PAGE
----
On May 2nd the Reserve Bank of Australia (RBA) increased the official cash rate to 3.85%, going against most financial predictions. Is this the peak for home loan variable rates, and what does it mean for your mortgage?

In what will undoubtedly be tough news for many households around the country, this latest rate hike comes despite many pundits predicting the RBA would keep the cash rate on hold for at least another month.

RBA Governor Philip Lowe said while inflation in Australia has passed its peak, at 7% it was still too high and it would take some time before it was back in the target range of 2-3%.

“Given the importance of returning inflation to target within a reasonable timeframe, the Board judged that a further increase in interest rates was warranted today,” he said.

However, in what may come as welcome news to mortgage holders, Governor Lowe softened his language around the possibility of further rate hikes.

“Some further tightening of monetary policy may be required to ensure that inflation returns to target in a reasonable timeframe, but that will depend upon how the economy and inflation evolve,” he said.

How much could this latest hike increase your mortgage repayments?

Unless you’re on a fixed-rate mortgage, the banks will likely follow the RBA’s lead and increase the interest rate on your variable home loan very shortly.

Let’s say you’re an owner-occupier with a 25-year loan of $500,000 paying principal and interest.

This month’s 25 basis point increase means your monthly repayments could increase by almost $75 a month. That’s an extra $1,060 a month on your mortgage compared to 3 May 2022.

If you have a $750,000 loan, repayments will likely increase by about $112 a month, up $1590 from 3 May 2022.

Meanwhile, a $1 million loan will increase by about $150 a month, up about $2,130 from 3 May 2022.

What happens if the cash rate increases further?

Economists at the big four banks are forecasting that the cash rate will now either remain at 3.85% or have one more hike to 4.10%.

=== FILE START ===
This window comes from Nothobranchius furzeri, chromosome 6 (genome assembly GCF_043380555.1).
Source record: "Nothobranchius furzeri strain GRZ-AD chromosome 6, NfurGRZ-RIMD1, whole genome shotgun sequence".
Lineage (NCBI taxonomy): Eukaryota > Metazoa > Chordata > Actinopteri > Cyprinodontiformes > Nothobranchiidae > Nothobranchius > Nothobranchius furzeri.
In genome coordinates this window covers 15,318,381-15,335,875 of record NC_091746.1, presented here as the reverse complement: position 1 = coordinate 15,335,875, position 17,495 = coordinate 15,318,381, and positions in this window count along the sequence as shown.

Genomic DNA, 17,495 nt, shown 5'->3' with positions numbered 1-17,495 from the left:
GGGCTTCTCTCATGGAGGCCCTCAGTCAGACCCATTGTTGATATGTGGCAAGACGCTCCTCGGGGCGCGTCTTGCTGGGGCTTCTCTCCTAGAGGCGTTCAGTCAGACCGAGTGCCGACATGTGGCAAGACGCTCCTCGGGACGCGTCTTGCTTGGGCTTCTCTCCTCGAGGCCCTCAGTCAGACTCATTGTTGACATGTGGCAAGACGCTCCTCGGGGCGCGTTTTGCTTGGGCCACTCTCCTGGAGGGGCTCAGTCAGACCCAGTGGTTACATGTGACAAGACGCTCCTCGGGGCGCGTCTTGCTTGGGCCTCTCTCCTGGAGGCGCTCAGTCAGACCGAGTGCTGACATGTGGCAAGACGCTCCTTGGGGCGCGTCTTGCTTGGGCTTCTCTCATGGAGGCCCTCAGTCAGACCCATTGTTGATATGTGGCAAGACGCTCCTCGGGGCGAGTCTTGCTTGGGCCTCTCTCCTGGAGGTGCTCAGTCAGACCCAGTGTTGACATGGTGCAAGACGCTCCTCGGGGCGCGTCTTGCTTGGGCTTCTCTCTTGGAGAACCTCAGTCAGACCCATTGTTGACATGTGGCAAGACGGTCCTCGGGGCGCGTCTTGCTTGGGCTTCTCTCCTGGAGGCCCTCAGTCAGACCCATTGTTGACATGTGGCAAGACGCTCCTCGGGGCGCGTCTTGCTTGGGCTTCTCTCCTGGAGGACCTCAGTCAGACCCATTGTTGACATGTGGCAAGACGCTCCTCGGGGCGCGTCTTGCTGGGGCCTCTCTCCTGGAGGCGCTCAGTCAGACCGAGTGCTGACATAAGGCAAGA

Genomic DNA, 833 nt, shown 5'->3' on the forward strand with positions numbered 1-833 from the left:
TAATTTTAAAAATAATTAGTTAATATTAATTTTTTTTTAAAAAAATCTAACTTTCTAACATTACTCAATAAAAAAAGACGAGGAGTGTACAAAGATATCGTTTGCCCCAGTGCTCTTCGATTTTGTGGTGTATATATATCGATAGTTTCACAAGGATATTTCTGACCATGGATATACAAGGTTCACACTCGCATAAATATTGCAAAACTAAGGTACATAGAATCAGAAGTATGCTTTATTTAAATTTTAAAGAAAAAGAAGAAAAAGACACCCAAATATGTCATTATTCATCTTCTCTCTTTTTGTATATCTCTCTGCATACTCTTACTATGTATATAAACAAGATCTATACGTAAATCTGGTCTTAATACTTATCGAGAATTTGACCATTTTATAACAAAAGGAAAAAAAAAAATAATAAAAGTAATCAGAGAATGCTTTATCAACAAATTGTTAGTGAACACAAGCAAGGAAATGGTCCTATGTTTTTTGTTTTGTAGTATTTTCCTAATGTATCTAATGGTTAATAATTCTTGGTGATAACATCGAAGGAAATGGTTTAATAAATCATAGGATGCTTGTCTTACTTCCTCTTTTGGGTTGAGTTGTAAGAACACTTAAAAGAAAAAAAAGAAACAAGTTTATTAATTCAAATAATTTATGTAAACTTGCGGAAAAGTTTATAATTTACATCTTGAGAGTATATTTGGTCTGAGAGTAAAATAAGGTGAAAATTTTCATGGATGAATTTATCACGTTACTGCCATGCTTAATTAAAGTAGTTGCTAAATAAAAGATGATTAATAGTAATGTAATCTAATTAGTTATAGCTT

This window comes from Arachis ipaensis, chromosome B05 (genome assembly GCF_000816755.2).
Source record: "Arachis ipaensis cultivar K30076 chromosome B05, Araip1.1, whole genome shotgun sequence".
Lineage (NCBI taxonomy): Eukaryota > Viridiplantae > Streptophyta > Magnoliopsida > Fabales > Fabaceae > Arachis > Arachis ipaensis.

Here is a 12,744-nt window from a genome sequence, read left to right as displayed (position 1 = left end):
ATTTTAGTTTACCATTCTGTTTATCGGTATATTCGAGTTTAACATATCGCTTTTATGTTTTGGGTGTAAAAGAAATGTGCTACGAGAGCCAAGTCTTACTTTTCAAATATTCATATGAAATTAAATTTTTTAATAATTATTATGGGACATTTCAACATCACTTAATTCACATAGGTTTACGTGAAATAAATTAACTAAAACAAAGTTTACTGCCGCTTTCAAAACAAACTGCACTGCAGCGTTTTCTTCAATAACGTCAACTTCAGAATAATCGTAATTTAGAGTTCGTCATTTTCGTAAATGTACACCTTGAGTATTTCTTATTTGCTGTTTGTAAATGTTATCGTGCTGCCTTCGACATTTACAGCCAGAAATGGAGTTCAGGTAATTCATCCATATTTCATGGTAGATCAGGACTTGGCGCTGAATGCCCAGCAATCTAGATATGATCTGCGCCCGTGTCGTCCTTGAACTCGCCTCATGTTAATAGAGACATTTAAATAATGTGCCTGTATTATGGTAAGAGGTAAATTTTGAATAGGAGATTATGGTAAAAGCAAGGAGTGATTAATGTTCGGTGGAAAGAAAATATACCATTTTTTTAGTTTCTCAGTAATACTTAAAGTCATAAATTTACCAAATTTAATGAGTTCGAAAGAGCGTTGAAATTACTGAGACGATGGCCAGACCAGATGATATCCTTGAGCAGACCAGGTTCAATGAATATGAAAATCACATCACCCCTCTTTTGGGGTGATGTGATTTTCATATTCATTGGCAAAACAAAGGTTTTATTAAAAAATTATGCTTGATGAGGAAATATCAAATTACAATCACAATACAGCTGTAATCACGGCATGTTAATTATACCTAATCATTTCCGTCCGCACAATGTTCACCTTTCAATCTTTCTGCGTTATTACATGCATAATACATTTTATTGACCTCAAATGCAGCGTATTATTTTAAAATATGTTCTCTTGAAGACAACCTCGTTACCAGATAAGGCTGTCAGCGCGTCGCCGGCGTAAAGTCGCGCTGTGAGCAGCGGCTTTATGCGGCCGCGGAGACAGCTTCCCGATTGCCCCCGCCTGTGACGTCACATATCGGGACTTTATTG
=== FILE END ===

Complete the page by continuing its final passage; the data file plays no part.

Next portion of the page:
Assuming you’re an owner-occupier with a 25-year loan, here’s how much more you could be paying each month if the cash rate reaches 4.10%:

  • $500,000 loan: approximately $75 more = up $1,135 from 3 May 2022 to a total of approximately $3,470 per month
  • $750,000 loan: approximately $112 more = up $1702 from 3 May 2022 to a total of $5,200 per month
  • $1 million loan: approximately $150 more = up $2280 from 3 May 2022 to a total of $6,950 per month

You can take action to get relief on home loan repayments

Despite the increase, there are still favourable home loan deals in the market, and options around debt consolidation which may help lower your repayments.

Refinancing can include increasing the length of your loan and decreasing monthly repayments), debt consolidation, or building up a bit of a buffer in an offset account ahead of more rate hikes. It all comes down to a professional looking at the best option for you.

There’s no denying that a lot of households around the country are feeling the pain of these rate rises.

There are also lots of people on fixed-rate home loans wondering just what options will be available to them once their fixed-rate period ends.

If you’re worried about how you might meet your repayments going forward, give us a call today. Understanding your options can start with a simple phone, web, or in person discussion.

Check out our guide on home loan refinancing!

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This article is prepared based on general information. It does not take into account individual financial objectives or needs and is not financial product advice.